THE CHILDREN FOR CHRIST.
'Ordain elders, if any be blameless, the husband of one wife, having children that believe, not unruly.'—Tit. i. 6.
aOD expects that the children of believers should be believers too. There is nothing so honouring or pleasing to God as that we believe Him; nothing that so opens the way for His blessing and love to flow in and take possession of us, as that we believe Him. And the very object and purpose of God in the institution of the parental covenant is that believing parents should educate believing children. They are the children of the promise; God and His grace are theirs in promise; a promise has no value but as it is believed; parents who truly believe will understand that it is their privilege and their duty to train ' children that believe.'
We have seen how, on the day of Pentecost with the outpouring of the Holy Spirit, Peter announced that the foundation-principle of God's covenant with Abraham was in the New Testament to remain unchanged, and children were still to be regarded as the heirs of the promise. Family life, as ordained by God in Paradise, the household, was still to be the channel for the transmission of the blessing of the Spirit. Faith was not to be an individual thing, but to embrace the household, and then from the parent out to pervade it. It is in harmony with this that we so often find in the Acts—that book of the Acts of the Holy Ghost— mention made of the household. 'Cornelius feared God with all his house.' 'Lydia was baptized, and her household.' To the jailor of Philippi Paul said, 'Believe, and thou shalt be saved, and thy house,' and 'he was baptized, and all his, immediately;' and 'he rejoiced greatly with all his house, having believed in God.' 'Crispus, the ruler of the synagogue at Corinth, believed in the Lord with all his house.' In the Epistles of Paul we find that he four times uses the expression, 'the church in thy house;' he does not say the church assembling in thy house, but the church which is in thy house, referring evidently to the circle of believers constituting the family. Though in these cases, no express mention is made of children, the principle of the organic unity of the family, on which the idea of a household rests, assures us that the children were comprehended in it too. And it is so clear to Paul that believing parents ought to have believing children, that, when such is not the case, he regards it as a matter of blame, as a sure index that there has been something wrong on the part of the parents, that their own faith and life has not been what it should be; they are at once debarred from holding any place of honour or influence in the Church of Christ. When the father, as the ruler of the church in the home, has not trained children that believe, he is unfit for taking care of the house of God. Children that believe are to be looked for from parents whose life is truly that of faith. Let us try and once again take home the lesson God would teach us.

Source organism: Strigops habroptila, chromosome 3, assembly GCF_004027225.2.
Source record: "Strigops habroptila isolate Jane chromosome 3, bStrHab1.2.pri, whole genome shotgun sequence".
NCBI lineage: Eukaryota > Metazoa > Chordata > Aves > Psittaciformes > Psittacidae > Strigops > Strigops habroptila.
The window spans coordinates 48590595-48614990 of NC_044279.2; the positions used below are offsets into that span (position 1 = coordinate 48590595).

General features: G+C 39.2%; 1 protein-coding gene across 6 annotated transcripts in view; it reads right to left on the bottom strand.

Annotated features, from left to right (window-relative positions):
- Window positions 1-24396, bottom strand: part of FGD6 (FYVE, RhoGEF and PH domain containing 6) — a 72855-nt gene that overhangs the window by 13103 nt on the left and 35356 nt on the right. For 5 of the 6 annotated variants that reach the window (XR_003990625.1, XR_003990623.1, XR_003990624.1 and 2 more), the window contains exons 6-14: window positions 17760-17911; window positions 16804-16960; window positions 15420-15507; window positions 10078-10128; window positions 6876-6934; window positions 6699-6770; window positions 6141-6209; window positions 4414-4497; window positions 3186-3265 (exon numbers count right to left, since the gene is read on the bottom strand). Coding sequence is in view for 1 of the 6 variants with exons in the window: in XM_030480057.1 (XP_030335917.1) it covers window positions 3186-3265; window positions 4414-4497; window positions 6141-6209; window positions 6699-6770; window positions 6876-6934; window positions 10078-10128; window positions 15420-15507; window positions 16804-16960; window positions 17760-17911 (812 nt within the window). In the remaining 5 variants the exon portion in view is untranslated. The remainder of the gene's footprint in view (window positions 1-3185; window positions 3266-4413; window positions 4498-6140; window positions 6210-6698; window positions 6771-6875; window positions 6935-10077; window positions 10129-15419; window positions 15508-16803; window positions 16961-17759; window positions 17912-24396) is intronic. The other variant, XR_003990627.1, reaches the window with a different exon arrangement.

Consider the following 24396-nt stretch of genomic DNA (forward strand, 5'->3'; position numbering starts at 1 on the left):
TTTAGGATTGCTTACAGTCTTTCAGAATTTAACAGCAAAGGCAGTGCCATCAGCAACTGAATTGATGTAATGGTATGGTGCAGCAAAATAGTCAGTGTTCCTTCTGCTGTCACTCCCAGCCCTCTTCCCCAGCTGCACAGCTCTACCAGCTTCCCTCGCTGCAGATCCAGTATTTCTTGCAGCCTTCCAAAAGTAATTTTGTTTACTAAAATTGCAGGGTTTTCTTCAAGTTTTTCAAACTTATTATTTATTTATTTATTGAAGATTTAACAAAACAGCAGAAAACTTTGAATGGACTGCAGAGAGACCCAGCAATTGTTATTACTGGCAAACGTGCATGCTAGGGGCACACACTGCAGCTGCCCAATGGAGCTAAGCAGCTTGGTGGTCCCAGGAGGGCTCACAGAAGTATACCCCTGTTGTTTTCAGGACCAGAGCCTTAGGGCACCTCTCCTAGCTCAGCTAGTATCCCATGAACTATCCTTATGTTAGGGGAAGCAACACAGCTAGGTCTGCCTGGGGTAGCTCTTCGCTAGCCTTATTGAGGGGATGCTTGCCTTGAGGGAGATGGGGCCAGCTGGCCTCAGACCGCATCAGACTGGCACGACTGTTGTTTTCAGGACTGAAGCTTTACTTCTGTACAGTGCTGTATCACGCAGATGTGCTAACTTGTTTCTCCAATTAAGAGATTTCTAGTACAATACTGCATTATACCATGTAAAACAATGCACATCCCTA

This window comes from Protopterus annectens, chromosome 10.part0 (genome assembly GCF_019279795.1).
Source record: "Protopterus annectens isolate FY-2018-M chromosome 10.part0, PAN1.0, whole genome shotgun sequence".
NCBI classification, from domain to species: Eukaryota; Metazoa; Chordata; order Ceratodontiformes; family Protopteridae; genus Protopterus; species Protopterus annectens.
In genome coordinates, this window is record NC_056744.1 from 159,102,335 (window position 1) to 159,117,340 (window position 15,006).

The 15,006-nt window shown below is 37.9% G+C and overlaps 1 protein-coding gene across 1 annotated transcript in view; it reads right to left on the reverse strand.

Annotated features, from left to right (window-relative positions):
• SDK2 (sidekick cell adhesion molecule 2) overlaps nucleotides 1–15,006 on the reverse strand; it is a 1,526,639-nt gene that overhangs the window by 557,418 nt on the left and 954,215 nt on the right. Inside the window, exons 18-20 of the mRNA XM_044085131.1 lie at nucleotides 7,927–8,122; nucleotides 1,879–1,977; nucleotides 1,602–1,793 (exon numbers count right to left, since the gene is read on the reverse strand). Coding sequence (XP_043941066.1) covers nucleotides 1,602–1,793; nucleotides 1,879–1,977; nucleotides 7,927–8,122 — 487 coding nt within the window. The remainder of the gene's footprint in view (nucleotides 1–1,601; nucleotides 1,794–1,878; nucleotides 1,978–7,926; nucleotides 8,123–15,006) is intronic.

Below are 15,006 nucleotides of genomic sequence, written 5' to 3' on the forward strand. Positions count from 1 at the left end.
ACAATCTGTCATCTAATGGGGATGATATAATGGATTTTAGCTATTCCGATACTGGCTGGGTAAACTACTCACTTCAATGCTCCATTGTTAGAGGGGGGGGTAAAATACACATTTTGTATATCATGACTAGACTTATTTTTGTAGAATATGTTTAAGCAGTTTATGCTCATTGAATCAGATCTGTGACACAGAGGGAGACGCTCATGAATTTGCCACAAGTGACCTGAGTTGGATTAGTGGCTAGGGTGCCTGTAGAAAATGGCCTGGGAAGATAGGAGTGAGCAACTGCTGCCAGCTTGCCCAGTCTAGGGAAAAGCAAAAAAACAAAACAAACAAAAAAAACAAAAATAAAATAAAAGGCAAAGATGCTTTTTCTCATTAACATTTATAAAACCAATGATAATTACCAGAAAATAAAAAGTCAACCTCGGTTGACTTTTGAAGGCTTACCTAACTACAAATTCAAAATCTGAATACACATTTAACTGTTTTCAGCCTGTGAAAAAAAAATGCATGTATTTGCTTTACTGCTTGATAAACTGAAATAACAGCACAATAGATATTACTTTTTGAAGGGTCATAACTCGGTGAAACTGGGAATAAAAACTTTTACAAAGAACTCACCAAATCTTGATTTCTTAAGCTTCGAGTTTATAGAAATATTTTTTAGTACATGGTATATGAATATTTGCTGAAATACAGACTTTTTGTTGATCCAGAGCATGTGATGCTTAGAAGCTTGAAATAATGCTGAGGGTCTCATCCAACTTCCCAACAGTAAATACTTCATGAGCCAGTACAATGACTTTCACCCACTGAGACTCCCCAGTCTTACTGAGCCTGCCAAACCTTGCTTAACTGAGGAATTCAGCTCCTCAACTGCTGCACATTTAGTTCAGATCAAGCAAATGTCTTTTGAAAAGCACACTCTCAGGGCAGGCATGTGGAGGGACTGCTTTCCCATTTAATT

Even children can be believers. Trustfulness, the power of simply believing what is told, of resting on what love has promised, is one of the most beautiful traits of true childlikeness. It is this wonderful power of a child's heart, of which the parent avails himself every day, and which often fills him with such gladness, that must be guided heavenward, and led to cling to God and His Word, to Jesus and His love. There is nothing more natural to children than to believe; it is through a parent's faith that the Holy Spirit loves to take possession of the child's, and makes it the living link to a living Saviour. As the child grows, the faith may grow; a deep and hidden root of life that even amid temporary coldness or declension still holds on to the blessed Saviour.